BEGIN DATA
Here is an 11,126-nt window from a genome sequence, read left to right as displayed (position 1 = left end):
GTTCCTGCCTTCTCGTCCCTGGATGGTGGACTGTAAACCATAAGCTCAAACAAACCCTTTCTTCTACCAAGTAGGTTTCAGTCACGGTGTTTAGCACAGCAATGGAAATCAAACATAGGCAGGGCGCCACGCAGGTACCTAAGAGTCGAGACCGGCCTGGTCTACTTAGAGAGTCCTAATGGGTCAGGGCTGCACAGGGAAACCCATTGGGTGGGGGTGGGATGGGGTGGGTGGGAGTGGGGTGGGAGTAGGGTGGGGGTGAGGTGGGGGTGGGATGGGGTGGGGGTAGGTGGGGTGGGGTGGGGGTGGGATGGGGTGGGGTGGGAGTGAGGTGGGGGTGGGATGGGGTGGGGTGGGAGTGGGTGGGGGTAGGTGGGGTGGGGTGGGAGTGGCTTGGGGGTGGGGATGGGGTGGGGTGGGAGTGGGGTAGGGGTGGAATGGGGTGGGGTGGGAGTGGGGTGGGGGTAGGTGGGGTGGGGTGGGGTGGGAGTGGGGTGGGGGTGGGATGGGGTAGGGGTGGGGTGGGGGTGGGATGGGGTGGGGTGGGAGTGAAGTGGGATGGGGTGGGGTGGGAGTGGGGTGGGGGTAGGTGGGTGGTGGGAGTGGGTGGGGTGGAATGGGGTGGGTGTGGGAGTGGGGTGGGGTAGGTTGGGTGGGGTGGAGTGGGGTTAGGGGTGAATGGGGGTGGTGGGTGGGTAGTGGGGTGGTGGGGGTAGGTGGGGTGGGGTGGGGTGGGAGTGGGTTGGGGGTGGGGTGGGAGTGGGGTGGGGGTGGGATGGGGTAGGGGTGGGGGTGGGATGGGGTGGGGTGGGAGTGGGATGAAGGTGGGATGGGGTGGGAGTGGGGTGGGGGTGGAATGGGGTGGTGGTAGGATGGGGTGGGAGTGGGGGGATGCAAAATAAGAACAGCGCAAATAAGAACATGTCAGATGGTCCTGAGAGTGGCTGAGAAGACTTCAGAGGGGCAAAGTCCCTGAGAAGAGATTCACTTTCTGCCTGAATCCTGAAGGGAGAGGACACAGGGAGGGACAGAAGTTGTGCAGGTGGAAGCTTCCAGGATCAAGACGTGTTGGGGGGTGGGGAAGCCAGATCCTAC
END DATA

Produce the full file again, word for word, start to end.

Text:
Here is an 11,126-nt window from a genome sequence, read left to right as displayed (position 1 = left end):
GTTCCTGCCTTCTCGTCCCTGGATGGTGGACTGTAAACCATAAGCTCAAACAAACCCTTTCTTCTACCAAGTAGGTTTCAGTCACGGTGTTTAGCACAGCAATGGAAATCAAACATAGGCAGGGCGCCACGCAGGTACCTAAGAGTCGAGACCGGCCTGGTCTACTTAGAGAGTCCTAATGGGTCAGGGCTGCACAGGGAAACCCATTGGGTGGGGGTGGGATGGGGTGGGTGGGAGTGGGGTGGGAGTAGGGTGGGGGTGAGGTGGGGGTGGGATGGGGTGGGGGTAGGTGGGGTGGGGTGGGGGTGGGATGGGGTGGGGTGGGAGTGAGGTGGGGGTGGGATGGGGTGGGGTGGGAGTGGGTGGGGGTAGGTGGGGTGGGGTGGGAGTGGCTTGGGGGTGGGGATGGGGTGGGGTGGGAGTGGGGTAGGGGTGGAATGGGGTGGGGTGGGAGTGGGGTGGGGGTAGGTGGGGTGGGGTGGGGTGGGAGTGGGGTGGGGGTGGGATGGGGTAGGGGTGGGGTGGGGGTGGGATGGGGTGGGGTGGGAGTGAAGTGGGATGGGGTGGGGTGGGAGTGGGGTGGGGGTAGGTGGGTGGTGGGAGTGGGTGGGGTGGAATGGGGTGGGTGTGGGAGTGGGGTGGGGTAGGTTGGGTGGGGTGGAGTGGGGTTAGGGGTGAATGGGGGTGGTGGGTGGGTAGTGGGGTGGTGGGGGTAGGTGGGGTGGGGTGGGGTGGGAGTGGGTTGGGGGTGGGGTGGGAGTGGGGTGGGGGTGGGATGGGGTAGGGGTGGGGGTGGGATGGGGTGGGGTGGGAGTGGGATGAAGGTGGGATGGGGTGGGAGTGGGGTGGGGGTGGAATGGGGTGGTGGTAGGATGGGGTGGGAGTGGGGGGATGCAAAATAAGAACAGCGCAAATAAGAACATGTCAGATGGTCCTGAGAGTGGCTGAGAAGACTTCAGAGGGGCAAAGTCCCTGAGAAGAGATTCACTTTCTGCCTGAATCCTGAAGGGAGAGGACACAGGGAGGGACAGAAGTTGTGCAGGTGGAAGCTTCCAGGATCAAGACGTGTTGGGGGGTGGGGAAGCCAGATCCTAC